Opioids are commonly prescribed to relieve pain after tooth extraction. Understanding the differences in client-reported outcomes between opioid users and non-users could encourage the adoption of more conservative and appropriate prescribing practices in oral health medicine.
In a quality improvement study of 329 clients who underwent either surgical or routine extractions, clients who used opioids after the procedure reported higher levels of pain compared with non-opioid users. Those who did not use opioids reported similar satisfaction levels as the opioid users.
Objective: To evaluate whether pain and satisfaction scores reported by clients who used opioids after tooth extraction were similar to the levels reported by clients with no opioid use.
Design, Setting, and Participants: This quality improvement study was conducted in the 14 dental clinics of the University of Michigan School of Dentistry. Eligible adult patients of these clinics who underwent routine or surgical extractions between June 1, 2017, and December 31, 2017, were contacted by telephone within 6 months of the procedure. Clients were surveyed about the type of extraction, use of prescription opioid (if given), use of non-opioid analgesics, pain levels, and satisfaction with care after the procedure. Data analysis was conducted from February 1, 2018, to July 31, 2018.
Main Outcomes and Measures: The primary outcome was self-reported pain as assessed by the question, “Thinking back, how would you rate your pain in the first week after your dental procedure?” with a 4-point pain scale of no pain, minimal pain, moderate pain, or severe pain. Secondary outcomes included self-reported satisfaction with care as assessed by a Likert scale ranging from 1 to 10, in which 1 was extremely dissatisfied and 10 was extremely satisfied.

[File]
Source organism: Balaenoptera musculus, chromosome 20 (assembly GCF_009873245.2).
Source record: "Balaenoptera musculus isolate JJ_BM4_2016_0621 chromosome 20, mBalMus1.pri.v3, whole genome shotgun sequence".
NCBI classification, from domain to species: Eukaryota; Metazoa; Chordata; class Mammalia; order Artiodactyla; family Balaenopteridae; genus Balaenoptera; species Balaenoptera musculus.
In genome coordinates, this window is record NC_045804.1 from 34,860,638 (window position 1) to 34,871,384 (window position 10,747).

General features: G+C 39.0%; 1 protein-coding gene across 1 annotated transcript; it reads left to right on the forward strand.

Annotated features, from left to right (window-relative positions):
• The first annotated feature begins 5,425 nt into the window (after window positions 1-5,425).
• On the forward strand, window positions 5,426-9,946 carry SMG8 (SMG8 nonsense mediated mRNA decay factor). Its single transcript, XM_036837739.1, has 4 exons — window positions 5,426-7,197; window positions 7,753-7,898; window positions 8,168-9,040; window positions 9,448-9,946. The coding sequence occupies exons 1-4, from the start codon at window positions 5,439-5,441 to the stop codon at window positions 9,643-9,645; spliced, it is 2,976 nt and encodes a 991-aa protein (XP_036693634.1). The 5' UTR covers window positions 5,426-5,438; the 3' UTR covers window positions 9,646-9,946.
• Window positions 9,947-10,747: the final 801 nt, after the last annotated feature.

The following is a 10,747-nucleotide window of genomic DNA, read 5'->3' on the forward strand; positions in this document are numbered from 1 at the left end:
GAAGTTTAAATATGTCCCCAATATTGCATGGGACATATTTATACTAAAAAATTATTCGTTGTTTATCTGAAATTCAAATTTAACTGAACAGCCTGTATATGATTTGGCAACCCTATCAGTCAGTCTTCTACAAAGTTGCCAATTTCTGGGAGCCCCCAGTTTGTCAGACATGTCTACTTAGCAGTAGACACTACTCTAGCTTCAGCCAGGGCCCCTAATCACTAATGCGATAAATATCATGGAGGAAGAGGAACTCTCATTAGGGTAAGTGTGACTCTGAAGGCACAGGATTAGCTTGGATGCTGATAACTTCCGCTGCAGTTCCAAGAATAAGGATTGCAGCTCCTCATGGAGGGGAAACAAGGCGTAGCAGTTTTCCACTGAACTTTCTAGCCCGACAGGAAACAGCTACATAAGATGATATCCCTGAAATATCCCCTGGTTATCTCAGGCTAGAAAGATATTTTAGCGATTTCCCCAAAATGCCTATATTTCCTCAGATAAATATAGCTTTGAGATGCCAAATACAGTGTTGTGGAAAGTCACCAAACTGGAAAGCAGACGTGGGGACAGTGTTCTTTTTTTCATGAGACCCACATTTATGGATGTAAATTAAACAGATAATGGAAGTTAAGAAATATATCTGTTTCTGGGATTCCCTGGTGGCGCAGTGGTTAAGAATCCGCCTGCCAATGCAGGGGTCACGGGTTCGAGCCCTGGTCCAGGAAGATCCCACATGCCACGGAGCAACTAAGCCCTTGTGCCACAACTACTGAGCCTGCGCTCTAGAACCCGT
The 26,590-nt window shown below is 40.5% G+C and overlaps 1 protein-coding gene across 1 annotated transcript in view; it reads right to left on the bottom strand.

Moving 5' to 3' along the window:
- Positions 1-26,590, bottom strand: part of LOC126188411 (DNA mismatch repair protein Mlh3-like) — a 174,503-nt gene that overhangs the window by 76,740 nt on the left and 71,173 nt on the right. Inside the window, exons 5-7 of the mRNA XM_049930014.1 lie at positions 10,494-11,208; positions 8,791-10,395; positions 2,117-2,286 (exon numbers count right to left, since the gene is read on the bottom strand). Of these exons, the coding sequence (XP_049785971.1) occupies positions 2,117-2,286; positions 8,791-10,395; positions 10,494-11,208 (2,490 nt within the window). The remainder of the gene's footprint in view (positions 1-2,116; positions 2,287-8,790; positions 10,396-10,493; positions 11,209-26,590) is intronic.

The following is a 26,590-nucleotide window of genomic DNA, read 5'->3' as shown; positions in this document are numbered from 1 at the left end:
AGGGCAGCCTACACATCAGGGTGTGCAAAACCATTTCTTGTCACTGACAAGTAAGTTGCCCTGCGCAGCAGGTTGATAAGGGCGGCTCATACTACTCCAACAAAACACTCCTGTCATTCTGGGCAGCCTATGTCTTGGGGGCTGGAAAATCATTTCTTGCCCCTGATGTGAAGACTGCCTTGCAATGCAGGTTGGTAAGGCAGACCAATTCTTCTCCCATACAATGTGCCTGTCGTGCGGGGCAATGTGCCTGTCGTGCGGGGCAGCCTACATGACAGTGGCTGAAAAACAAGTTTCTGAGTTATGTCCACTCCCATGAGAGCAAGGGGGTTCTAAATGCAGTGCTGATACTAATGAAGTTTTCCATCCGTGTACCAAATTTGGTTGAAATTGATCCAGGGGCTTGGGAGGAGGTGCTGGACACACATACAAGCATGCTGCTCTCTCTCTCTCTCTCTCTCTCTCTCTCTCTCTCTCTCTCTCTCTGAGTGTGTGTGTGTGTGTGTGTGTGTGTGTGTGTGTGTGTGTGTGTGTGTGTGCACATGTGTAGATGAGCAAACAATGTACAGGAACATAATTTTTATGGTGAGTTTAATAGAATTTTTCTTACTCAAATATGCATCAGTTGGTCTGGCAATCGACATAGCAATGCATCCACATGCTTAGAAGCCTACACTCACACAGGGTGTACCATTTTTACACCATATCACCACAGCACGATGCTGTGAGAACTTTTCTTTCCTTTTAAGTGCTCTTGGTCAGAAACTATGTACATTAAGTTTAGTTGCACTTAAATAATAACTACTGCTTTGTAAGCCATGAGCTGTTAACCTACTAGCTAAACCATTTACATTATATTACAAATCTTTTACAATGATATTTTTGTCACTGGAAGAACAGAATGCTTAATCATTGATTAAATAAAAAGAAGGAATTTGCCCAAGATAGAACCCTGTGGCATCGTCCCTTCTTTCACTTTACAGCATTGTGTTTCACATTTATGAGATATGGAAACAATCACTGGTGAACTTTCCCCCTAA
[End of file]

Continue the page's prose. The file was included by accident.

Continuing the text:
Results: The final cohort comprised 329 clients, of whom 155 (47.1%) underwent surgical extraction (mean [SD] age, 41.8 [18.1] years; 80 [51.6%] were men) and 174 (52.9%) underwent routine extraction (mean [SD] age, 52.4 [17.9] years; 79 [45.4%] were men). Eighty clients (51.6%) with surgical extraction and 68 (39.1%) with routine extraction used opioids after their procedure. In both extraction groups, patients who used opioids reported higher levels of pain compared with those who did not use opioids (surgical extraction group: 51 [63.8%] vs 34 [45.3%], P < .001; routine extraction group: 44 [64.7%] vs 35 [33.0%], P < .001). No statistically significant difference in satisfaction was found between groups after surgical extraction (median [interquartile range] scores: 9 [7-10] for non-opioid group vs 9 [8-10] for opioid group) and routine extraction (median [interquartile range] scores: 10 [8-10] for non-opioid group vs 9 [7-10] for opioid group).
Conclusions and Relevance: This study found that clients who used opioids after tooth extraction reported significantly higher levels of pain compared with nonusers, but no difference in satisfaction was observed.